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Fashion Week – When the great luxury houses are revolutionizing the podium

Published on 24th March 2014

How can we define a fashion show these days? Does it mean the same thing it did 50 years ago or has this concept become more unexpected, more modern, more technological and more creative? Let’s do a retrospective and analyze this aspect more clearly!

The concept of fashion shows has existed for several decades and more precisely since the 19th century, when the designer Charles Frederick Worth, one of the pioneers of Haute Couture decided to organize the first fashion show in history by hiring real models to wear his collections and making themwalk in prestigious salons. This is where the story begins.

Later on, other designers such as Yves Saint Laurent would tackle the concept by exploring new avenues to make the fashion shows ever more prestigious and original in order to showcase their collections in the most brilliant way possible, so that these could make a lasting impression. After all, isn’t this the purpose of a fashion show?

It was in the 1970s that the Fashion Week was introduced in Paris for the first time. And this is how we came to identify nowadays more than 140 Fashion Weeks around the world, including those of Hong Kong, Barcelona, Stockholm or Bombay. These “Fashion Weeks” that occur with each collection in the year are a way for the designers to dazzle and create a buzz and it is for this reason that we observe today a real trend in the dramatization of these events.

The last Fashion Week in February and March 2014 did not fail to amaze the “fashion crowd” by its increasingly creative and original scenography. A notable brandto have dared implementing innovation and which surely made a difference on the Fashion Week scene is Fendi, who recently presented their Autumn-Winter 2014 collection, designed by Karl Lagerfeld in Milan. The house, known for its innovation and creativity, managed to surprise its guests with the presence of three drones whirring above the podium to film the show from all angles and allow the livestreaming. “These drones allow us once again to be pioneers and project ourselves into the future”, said Pietro Beccari, president of Fendi. The aim of the brand was therefore not only to provide access to a wide e-audience, but also to proclaim and position itself as a pioneer in this digital approach, which, as ithas well understood, will increasingly be used by designers in the future.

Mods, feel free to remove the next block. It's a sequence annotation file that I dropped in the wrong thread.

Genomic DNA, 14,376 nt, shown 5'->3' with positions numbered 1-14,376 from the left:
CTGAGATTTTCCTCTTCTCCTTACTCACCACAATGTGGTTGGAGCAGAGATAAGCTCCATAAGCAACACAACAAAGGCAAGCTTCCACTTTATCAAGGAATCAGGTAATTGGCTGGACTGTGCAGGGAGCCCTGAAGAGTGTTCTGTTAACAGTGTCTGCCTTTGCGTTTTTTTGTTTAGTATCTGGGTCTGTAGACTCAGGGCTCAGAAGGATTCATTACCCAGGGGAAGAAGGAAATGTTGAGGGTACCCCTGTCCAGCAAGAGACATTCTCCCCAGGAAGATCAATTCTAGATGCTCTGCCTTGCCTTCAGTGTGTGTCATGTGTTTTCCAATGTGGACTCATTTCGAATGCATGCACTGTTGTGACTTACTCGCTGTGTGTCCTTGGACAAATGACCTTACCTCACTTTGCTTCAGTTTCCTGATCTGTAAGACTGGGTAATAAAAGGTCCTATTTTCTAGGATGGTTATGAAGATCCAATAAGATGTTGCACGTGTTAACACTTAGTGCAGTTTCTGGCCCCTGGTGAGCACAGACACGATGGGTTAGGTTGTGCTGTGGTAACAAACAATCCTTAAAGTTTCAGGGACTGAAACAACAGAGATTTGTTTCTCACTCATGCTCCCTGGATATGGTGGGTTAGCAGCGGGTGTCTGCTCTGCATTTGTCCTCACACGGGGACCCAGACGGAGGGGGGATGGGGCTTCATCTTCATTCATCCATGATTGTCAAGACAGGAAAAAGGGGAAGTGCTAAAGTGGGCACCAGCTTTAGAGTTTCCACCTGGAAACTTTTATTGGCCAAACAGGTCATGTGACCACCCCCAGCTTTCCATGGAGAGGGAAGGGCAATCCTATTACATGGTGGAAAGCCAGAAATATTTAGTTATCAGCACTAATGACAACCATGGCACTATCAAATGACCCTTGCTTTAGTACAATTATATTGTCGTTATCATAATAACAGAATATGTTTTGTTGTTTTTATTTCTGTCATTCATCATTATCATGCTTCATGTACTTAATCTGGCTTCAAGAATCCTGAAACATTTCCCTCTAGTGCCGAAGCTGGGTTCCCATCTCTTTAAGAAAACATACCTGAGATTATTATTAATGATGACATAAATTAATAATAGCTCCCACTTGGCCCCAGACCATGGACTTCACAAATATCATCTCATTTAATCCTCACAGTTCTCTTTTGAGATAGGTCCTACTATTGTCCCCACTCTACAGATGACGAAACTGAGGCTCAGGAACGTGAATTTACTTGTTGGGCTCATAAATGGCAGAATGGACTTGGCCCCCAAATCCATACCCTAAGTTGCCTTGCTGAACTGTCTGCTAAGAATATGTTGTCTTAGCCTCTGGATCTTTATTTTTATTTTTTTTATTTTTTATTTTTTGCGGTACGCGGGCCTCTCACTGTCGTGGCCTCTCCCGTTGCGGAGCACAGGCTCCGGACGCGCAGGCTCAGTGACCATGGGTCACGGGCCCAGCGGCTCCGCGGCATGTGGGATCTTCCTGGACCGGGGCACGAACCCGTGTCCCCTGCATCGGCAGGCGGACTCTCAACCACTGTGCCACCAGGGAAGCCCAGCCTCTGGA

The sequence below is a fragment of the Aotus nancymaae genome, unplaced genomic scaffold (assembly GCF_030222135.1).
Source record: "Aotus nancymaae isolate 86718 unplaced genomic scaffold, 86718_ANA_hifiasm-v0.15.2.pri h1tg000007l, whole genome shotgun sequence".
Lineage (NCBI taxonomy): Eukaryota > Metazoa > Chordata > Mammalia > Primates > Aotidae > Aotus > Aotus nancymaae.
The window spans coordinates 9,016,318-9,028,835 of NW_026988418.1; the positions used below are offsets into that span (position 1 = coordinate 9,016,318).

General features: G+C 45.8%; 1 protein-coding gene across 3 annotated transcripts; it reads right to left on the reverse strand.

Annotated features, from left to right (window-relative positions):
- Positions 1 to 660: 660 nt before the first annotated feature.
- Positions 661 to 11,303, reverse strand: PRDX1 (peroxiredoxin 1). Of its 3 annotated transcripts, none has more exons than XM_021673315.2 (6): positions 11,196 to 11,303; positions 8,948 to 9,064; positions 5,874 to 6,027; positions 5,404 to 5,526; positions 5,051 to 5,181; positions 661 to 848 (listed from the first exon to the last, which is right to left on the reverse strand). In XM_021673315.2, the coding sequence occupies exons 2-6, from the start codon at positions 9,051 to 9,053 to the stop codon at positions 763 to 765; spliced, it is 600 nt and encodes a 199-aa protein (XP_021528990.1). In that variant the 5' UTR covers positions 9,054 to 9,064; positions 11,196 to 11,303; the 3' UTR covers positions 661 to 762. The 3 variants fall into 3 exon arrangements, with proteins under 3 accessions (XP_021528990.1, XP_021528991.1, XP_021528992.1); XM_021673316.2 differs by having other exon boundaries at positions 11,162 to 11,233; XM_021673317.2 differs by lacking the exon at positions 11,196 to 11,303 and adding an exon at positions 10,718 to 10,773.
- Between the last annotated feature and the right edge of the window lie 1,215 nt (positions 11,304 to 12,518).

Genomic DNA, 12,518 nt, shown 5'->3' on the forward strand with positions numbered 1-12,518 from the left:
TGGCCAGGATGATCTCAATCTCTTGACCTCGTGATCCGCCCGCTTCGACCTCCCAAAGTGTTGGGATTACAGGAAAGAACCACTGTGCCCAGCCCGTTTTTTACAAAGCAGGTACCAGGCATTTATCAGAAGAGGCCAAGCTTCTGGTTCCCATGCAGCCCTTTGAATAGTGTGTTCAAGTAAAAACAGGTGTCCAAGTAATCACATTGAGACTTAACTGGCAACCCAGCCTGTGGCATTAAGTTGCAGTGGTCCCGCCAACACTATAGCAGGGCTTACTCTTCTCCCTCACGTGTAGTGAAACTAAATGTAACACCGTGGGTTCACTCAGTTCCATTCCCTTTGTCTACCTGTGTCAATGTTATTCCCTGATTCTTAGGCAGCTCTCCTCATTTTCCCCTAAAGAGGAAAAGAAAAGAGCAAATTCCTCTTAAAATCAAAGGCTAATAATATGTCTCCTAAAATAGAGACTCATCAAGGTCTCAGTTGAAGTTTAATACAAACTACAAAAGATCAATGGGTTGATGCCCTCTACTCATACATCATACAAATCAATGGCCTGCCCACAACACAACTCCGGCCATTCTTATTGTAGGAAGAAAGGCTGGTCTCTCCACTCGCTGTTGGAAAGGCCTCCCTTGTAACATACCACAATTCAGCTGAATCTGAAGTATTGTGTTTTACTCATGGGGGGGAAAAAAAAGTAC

Kenzo also took the high road during the presentation of their Autumn-Winter 2014 women collection in Paris. The brand used the cinematograph David Lynch to build an extraordinary universe. The scenography had accents of strangeness and cynicism while remaining very colorful with the main element of the podium being a giant sculpture of a cryingbaby. The brand played with lights, sounds and patterns to make its audience vibrate throughout the show.

Another greatly awaited fashion week show was that created by Karl Lagerfeld, who this year produced a supermarket decor to present his latest Autumn-Winter 2014 collection in Paris. The Grand Palais was transformed for the time of the show by accommodating real supermarket isles and carrying different products marked Chanel: mineral water, tissue packages, cans etc. The show, although causing mixed opinions, had the merit of creating a buzz, which was exactly the effect desired by the designer.

In the “Fast Food” department, we also have Moschino, whose American designer Jeremy Scoot had the provocative idea totransform the logo of the famous McDonald’s and feature it oncreative and humorous ready-to-wear pieces. A collection reminding the audience of SpongeBob has also been created. The brand gave its guests the opportunity to purchase almost immediately a part of its collection on-line, another major initiative taken by the creator.

On another continent, in New York, Alexander Wang was the talk of the Fashion Week with hisfuturisticallydecoratedfashion show in Brooklyn, as well as his androgynous models and his collection of ready-to-wear sensitive to heat that changed colors under the spotlight. He left his spectatorsconquered and impressed, reminding us above all that he is a fashion”avant-garde”, as evidenced by most of its collections.

This last Fashion Week has brought a lot ofnovelty to the delight of the fashion victims. The innovation and creativity of major designers lead us to believe that the evolution has started. Technological innovations, futuristic set designs, insane decorations, what will be the next buzz and especially WHO will be the next buzz? We look forward to seeing you in September to find out …

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